Tuesday, November 11, 2014

The ending of Mass Effect 3: Loss of Agency.

I am trying to figure out why I hated the ending of Mass Effect 3 so much. (Spoilers abound).

I played the game several years after release and I had the benefit of the extended edition patch so I didn't feel the pressure to engage in forced multi-player or to buy unwanted dlc that so incensed early players. Merely by playing the game the way I wanted to I managed to amass a high enough score to unlock all endings. 

I can understand why the perception of forced dlc and forced multiplayer upset people when the game was initially released but these were not my concerns. My dislike is more fundamental and has to do with the ending itself. It made me think about the relationship between games and stories and about the conflict between narrative and agency.

Mass Effect is a monumental role playing game series that offers the player many choices about how they develop their character and how they interact with the game world. This gives the player a tremendous feeling of agency: the ability to control events within the game world.

Mass Effect is also a story: a galaxy spanning saga of epic conflict. That story must come to an end and the right of authorship allows the game designers to conclude the narrative in the way they see fit.

The first problem is that I really disliked all of the endings on offer to me. Each of them represented a deep betrayal of everything my character believed and had striven for. All of the agency, the power to make things happen, that I had built up during the game is rendered useless at the ultimate moment of the game when I was forced to choose between such deeply unpalatable alternatives.

This is not a new problem. Every narrative must come to an end and ending requires a loss of player agency. It would be a tedious world if every story had a shiny happy ending and games have explored ambiguous or unsettling outcomes before. Spec Ops: The Line is a notable example. BioShock is another. In Bioshock and Specs Ops your loss of agency and the unexpected outcomes are explained with  clever plot twists. In a strange sense the surprise of the plot twist lets the player down gently. Yes the game is finishing in a way you didn't expect and perhaps didn't want but at least you have gained a deeper understanding and now know why this outcome is necessary.  

There is no big reveal in Mass Effect. You don't actually learn anything new at the end. You do finally get to see your nemesis personified but apart from appearances it is the same nemesis you have been fighting since the beginning of the series. You cannot defeat or overcome this nemesis. Instead you are forced to accept one of a number of deeply unpalatable outcomes that the nemesis offers you. The nemesis tries to justify these choices according to its own logic but since you have been fighting against this nemesis and this very logic the entire game there is absolutely no reason why you should suddenly start believing in it now ... except that you have no real choice. In actual fact the nemesis has won the game and gets to decide on the possible outcomes. All you can do is decide which one is slightly less unpalatable.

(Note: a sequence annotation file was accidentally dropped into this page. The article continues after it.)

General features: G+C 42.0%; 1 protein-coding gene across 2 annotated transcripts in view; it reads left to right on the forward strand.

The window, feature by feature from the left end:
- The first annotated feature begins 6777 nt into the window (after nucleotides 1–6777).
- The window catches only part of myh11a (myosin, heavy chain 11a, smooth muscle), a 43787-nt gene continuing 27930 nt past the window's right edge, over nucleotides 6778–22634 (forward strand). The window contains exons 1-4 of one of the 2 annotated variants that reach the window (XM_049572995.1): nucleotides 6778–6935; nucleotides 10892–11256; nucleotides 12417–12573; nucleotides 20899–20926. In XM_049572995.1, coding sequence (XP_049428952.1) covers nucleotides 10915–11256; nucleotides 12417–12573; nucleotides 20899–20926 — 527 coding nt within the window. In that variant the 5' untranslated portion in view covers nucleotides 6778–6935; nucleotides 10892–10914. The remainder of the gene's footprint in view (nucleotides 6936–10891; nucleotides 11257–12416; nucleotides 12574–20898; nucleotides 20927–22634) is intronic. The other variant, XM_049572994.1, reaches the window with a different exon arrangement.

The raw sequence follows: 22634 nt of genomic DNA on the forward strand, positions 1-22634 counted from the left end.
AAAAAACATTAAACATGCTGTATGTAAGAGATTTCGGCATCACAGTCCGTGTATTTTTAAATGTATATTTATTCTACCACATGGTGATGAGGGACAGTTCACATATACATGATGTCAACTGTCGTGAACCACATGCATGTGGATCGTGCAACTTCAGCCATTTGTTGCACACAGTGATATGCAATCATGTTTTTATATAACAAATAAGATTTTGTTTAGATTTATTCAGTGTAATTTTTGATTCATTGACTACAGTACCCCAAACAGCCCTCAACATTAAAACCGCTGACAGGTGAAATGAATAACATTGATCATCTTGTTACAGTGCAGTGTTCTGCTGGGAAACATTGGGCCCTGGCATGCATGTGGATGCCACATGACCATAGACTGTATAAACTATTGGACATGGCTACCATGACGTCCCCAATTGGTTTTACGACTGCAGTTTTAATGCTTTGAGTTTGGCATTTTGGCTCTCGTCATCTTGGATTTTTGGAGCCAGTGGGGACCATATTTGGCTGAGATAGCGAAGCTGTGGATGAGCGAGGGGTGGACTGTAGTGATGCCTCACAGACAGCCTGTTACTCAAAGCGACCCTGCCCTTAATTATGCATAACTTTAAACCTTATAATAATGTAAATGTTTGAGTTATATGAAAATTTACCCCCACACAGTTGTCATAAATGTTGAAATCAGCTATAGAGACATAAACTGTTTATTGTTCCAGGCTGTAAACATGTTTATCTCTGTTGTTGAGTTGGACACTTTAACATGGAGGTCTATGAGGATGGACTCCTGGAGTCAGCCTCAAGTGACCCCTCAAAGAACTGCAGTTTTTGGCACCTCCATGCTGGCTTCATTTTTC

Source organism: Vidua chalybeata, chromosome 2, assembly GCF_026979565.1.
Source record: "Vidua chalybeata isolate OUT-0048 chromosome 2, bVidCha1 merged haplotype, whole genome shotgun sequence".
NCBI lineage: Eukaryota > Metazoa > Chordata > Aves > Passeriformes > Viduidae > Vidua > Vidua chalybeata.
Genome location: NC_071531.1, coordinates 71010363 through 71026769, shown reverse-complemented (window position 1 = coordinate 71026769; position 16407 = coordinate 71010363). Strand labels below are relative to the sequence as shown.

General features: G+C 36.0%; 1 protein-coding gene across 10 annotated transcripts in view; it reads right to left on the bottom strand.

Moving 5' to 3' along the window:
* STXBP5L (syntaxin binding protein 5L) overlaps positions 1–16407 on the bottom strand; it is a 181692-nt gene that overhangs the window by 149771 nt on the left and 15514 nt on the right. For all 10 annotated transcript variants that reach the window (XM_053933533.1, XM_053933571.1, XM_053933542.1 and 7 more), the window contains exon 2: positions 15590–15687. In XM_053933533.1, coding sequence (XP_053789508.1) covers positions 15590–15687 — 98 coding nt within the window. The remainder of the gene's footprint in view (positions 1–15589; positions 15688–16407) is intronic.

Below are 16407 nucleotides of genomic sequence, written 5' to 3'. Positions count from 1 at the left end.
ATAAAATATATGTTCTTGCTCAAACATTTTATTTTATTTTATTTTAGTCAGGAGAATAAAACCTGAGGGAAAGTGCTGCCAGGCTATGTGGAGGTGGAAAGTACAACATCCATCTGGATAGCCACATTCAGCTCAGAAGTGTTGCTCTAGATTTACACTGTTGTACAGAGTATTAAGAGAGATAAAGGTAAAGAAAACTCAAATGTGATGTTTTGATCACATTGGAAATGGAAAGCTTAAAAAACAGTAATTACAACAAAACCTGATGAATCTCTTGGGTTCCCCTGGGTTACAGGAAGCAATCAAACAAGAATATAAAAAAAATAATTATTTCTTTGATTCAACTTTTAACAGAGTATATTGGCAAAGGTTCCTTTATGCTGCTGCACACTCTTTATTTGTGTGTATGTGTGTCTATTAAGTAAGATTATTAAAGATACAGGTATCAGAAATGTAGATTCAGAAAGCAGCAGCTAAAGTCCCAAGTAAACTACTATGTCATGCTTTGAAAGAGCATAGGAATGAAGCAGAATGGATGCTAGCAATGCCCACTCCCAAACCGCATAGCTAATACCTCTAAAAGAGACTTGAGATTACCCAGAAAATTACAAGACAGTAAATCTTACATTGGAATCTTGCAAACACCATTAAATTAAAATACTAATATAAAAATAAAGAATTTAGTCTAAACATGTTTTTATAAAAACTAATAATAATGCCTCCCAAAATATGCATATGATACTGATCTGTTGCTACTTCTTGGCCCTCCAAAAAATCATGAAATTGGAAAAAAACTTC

Mass Effect 3 doesn't just rob players of their sense of agency at the end of the game it does it in a brutal and thorough way. The last half hour of the game sees your character, once a heroic saviour of the galaxy, reduced to a shambling cripple with very limited freedom of action. This is not an enjoyable part of the game to play through. You cannot skip or save the game at any point during this long shamble towards the conclusion. If you want to experience alternate endings you must play through this unpleasant section all over again. Finally you are presented with your unpalatable choices by the haughty avatar of your nemesis. You may not like them but they are all you get. All of your previous activities, all of the weeks you spent playing through the game making choices and building your character are rolled up into a single number which impacts on your choice and its consequences in a non intuitive and unsatisfactory way.

To add insult to injury when I was playing I couldn't find any signpost or hint as to which path to take for which ending. Red, white or blue: pick one. It makes no difference anyway you won't get an outcome you like. At that point I really felt that Bioware was rubbing my nose it it, making it brutally clear that the few weeks I spent playing their game was trumped by the man years they spent developing it. Authorship trumps agency. They get to decide the outcome.

In the end I was so frustrated that I just turned around and shot the little brat. If I had done more reading in advance I would have realised that this course of action gives the worst of all possible endings but that small act of rebellion was the only thing I could do that gave me some feeling of control.

EDIT: I have watched videos of the ending again and I now realise that if I paid more attention during the speech I would have noticed the colour code of the different decision paths, Better than nothing but still not very clear. 



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